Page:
Median rental price: $1,002

Source: NeighborhoodScout

» Development spillover from Chattanooga's Southside is leading to the restoration of many of the historic homes in this area along with new construction. Highland Park is especially popular among college students and young couples.

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The Mai Bell holds 49 units: 41 one-bedroom units, six two-bedrooms units, and two three-bedrooms. Eleven of the units are income-restricted for lower-income households.
DEVELOPMENT COMING

Last year, the nonprofit Chattanooga Neighborhood Enterprise built a 49-unit apartment building called The Mai Bell and is now proposing construction of 14 new apartment units and commercial space on a nearby vacant lot, pending approval from the regional planning commission. CNE is dedicated to creating "economically diverse neighborhoods filled with financially empowered neighbors and housing for all" and, as such, either includes or targets lower-income families with its projects. Proponents of CNE's ongoing projects in the neighborhood believe they will bring revitalization and affordable housing to the area, while some neighbors fear they could alter the neighborhood's aesthetic.

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Patricia Burns jumps on a trampoline with her son Shermain Meenifee.

OUR SCHOOLS

Orchard Knob Elementary (preK-5)

Population: 454

Proficiency (TVAAS): 1/5 overall, 4/5 in literacy, 1/5 in numeracy

East Side Elementary (K-5)

Population: 627

Proficiency (TVAAS): 4/5 overall, 5/5 in literacy, 1/5 in numeracy

Orchard Knob Middle

Population: 417

Proficiency (TVAAS): 1/5 overall, 1/5 in literacy, 1/5 in numeracy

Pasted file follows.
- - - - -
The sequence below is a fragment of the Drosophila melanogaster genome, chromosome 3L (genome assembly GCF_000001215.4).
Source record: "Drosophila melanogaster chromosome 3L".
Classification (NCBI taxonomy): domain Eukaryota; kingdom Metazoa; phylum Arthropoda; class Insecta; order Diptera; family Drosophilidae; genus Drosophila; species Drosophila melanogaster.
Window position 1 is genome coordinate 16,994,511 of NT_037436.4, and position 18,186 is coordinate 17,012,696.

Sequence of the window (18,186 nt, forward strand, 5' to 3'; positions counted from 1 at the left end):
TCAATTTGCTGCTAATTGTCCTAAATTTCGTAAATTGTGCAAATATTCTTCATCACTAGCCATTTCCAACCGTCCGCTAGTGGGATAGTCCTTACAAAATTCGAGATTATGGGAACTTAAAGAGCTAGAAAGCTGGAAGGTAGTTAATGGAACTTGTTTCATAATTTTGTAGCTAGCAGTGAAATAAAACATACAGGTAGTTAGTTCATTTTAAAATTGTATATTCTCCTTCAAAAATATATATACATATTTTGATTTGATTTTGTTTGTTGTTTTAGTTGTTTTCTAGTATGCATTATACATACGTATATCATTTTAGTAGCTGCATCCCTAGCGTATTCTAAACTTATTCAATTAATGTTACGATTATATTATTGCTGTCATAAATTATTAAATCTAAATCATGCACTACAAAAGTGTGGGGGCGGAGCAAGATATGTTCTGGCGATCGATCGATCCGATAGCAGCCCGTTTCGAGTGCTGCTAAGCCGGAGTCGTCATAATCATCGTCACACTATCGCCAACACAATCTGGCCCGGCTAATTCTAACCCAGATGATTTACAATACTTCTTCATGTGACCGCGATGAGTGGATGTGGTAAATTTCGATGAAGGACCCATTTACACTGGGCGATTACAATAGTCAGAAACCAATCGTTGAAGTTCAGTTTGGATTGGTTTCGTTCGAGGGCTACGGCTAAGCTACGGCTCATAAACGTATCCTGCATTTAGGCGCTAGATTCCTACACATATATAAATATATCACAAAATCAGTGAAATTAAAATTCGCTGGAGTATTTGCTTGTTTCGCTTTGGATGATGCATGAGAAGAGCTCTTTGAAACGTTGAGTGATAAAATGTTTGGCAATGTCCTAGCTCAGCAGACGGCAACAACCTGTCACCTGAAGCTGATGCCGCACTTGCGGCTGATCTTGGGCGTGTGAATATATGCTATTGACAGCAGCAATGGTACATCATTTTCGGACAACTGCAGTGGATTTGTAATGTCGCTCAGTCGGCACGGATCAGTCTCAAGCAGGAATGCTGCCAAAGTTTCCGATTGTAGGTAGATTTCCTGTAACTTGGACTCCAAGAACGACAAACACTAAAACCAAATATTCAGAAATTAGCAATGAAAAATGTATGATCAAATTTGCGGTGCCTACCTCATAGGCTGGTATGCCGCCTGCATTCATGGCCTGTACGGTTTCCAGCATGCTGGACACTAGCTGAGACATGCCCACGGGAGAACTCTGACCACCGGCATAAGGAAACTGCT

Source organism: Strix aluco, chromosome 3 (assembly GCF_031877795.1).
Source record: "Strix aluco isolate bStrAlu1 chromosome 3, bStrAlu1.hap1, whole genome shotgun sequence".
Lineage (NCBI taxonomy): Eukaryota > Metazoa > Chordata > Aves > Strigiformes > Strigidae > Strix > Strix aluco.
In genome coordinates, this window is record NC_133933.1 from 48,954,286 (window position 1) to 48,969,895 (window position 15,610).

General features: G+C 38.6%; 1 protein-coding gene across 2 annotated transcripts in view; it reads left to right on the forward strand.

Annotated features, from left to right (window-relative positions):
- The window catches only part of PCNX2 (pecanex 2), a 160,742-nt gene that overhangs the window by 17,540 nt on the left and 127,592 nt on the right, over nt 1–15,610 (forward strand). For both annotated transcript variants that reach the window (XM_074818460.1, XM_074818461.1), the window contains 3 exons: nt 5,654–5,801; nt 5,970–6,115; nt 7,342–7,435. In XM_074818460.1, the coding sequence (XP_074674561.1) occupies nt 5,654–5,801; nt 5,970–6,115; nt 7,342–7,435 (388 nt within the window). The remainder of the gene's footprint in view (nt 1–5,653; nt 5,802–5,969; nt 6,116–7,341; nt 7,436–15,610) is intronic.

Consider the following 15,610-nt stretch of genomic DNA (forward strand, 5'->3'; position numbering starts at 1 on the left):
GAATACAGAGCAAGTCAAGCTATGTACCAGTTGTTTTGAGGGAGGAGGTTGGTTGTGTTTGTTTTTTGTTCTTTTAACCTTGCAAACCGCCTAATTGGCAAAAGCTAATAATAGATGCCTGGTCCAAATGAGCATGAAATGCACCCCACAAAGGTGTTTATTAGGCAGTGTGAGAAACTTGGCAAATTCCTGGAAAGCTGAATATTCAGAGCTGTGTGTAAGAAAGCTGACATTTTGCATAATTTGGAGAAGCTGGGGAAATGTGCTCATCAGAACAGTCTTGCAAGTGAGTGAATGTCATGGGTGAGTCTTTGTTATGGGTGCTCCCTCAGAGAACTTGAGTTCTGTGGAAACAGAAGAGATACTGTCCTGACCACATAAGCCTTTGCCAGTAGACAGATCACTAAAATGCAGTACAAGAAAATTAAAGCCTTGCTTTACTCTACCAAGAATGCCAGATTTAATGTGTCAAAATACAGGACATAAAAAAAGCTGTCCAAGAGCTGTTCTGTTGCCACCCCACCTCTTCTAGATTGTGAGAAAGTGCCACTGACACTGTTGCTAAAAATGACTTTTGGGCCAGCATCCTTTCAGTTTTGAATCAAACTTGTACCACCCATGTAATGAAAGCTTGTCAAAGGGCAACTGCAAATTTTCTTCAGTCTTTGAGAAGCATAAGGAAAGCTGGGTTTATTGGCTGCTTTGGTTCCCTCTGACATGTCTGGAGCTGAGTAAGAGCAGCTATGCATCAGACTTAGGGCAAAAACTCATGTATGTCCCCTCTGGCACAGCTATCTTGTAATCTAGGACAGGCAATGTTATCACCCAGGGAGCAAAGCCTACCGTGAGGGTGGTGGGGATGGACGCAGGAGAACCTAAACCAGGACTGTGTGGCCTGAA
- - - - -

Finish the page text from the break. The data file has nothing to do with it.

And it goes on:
The Howard School

Population: 853

Proficiency (TVAAS): 1/5 overall, 2/5 in literacy, 1/5 in numeracy

ACT scores: 15.4 composite, 14.1 in English, 16.1 in math, 14.6 in reading, 16.1 in science

» In an effort to get more local students career-ready, Howard is one of a handful of schools across the district to receive the first round of Future Ready Institutes. At Howard, the Erlanger Institute for Healthcare and Innovation and the Institute of Hospitality and Tourism will open by the end of the 2017-18 school year, giving students not only hands-on experience and directly transferable skills, but the opportunity to network with and learn from business leaders in the community.

*The Tennessee Value-Added Assessment System scale runs from 1-5, with 1 denoting the least effective schools/districts and least amount of progress toward the Standard for Academic Growth.

COMING SOON

Highland Park will see the addition of a new all-boys school opening in August 2018. Beginning with 60 sixth-graders, Chattanooga Prep charter school hopes to help boys from all backgrounds reach their potential, replicating the success of neighboring all-girls charter school Chattanooga Girls Leadership Academy. CGLA is one of four schools nationwide to receive the 2017 School Innovation and Change Award for transforming schools previously designated as failing.